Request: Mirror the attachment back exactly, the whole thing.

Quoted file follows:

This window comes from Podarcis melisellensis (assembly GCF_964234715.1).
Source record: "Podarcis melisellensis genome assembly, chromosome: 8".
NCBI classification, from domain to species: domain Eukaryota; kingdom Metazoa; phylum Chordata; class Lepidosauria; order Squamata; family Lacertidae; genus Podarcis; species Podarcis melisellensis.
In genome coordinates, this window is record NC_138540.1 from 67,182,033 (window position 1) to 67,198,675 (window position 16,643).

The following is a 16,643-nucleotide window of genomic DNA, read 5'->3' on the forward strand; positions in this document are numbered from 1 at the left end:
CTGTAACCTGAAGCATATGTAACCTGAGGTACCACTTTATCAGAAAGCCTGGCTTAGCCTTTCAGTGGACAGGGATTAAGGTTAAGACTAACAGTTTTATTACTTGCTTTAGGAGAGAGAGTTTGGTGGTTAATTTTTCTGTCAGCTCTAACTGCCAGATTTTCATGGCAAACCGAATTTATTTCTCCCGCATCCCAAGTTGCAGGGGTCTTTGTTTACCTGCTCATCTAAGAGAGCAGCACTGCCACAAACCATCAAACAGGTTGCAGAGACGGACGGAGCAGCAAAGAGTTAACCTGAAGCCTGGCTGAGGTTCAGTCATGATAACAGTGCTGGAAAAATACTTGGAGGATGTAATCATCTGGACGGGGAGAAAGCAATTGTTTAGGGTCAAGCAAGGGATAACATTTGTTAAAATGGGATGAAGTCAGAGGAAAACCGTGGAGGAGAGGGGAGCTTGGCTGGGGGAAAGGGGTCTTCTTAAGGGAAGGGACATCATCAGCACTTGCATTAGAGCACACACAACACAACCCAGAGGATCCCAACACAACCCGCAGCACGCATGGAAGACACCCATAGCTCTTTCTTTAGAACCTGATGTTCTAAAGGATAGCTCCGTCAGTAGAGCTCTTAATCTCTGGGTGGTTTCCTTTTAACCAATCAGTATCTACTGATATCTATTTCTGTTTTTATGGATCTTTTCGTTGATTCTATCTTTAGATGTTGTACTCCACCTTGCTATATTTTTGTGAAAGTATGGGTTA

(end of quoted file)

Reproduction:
This window comes from Podarcis melisellensis (assembly GCF_964234715.1).
Source record: "Podarcis melisellensis genome assembly, chromosome: 8".
NCBI classification, from domain to species: domain Eukaryota; kingdom Metazoa; phylum Chordata; class Lepidosauria; order Squamata; family Lacertidae; genus Podarcis; species Podarcis melisellensis.
In genome coordinates, this window is record NC_138540.1 from 67,182,033 (window position 1) to 67,198,675 (window position 16,643).

The following is a 16,643-nucleotide window of genomic DNA, read 5'->3' on the forward strand; positions in this document are numbered from 1 at the left end:
CTGTAACCTGAAGCATATGTAACCTGAGGTACCACTTTATCAGAAAGCCTGGCTTAGCCTTTCAGTGGACAGGGATTAAGGTTAAGACTAACAGTTTTATTACTTGCTTTAGGAGAGAGAGTTTGGTGGTTAATTTTTCTGTCAGCTCTAACTGCCAGATTTTCATGGCAAACCGAATTTATTTCTCCCGCATCCCAAGTTGCAGGGGTCTTTGTTTACCTGCTCATCTAAGAGAGCAGCACTGCCACAAACCATCAAACAGGTTGCAGAGACGGACGGAGCAGCAAAGAGTTAACCTGAAGCCTGGCTGAGGTTCAGTCATGATAACAGTGCTGGAAAAATACTTGGAGGATGTAATCATCTGGACGGGGAGAAAGCAATTGTTTAGGGTCAAGCAAGGGATAACATTTGTTAAAATGGGATGAAGTCAGAGGAAAACCGTGGAGGAGAGGGGAGCTTGGCTGGGGGAAAGGGGTCTTCTTAAGGGAAGGGACATCATCAGCACTTGCATTAGAGCACACACAACACAACCCAGAGGATCCCAACACAACCCGCAGCACGCATGGAAGACACCCATAGCTCTTTCTTTAGAACCTGATGTTCTAAAGGATAGCTCCGTCAGTAGAGCTCTTAATCTCTGGGTGGTTTCCTTTTAACCAATCAGTATCTACTGATATCTATTTCTGTTTTTATGGATCTTTTCGTTGATTCTATCTTTAGATGTTGTACTCCACCTTGCTATATTTTTGTGAAAGTATGGGTTA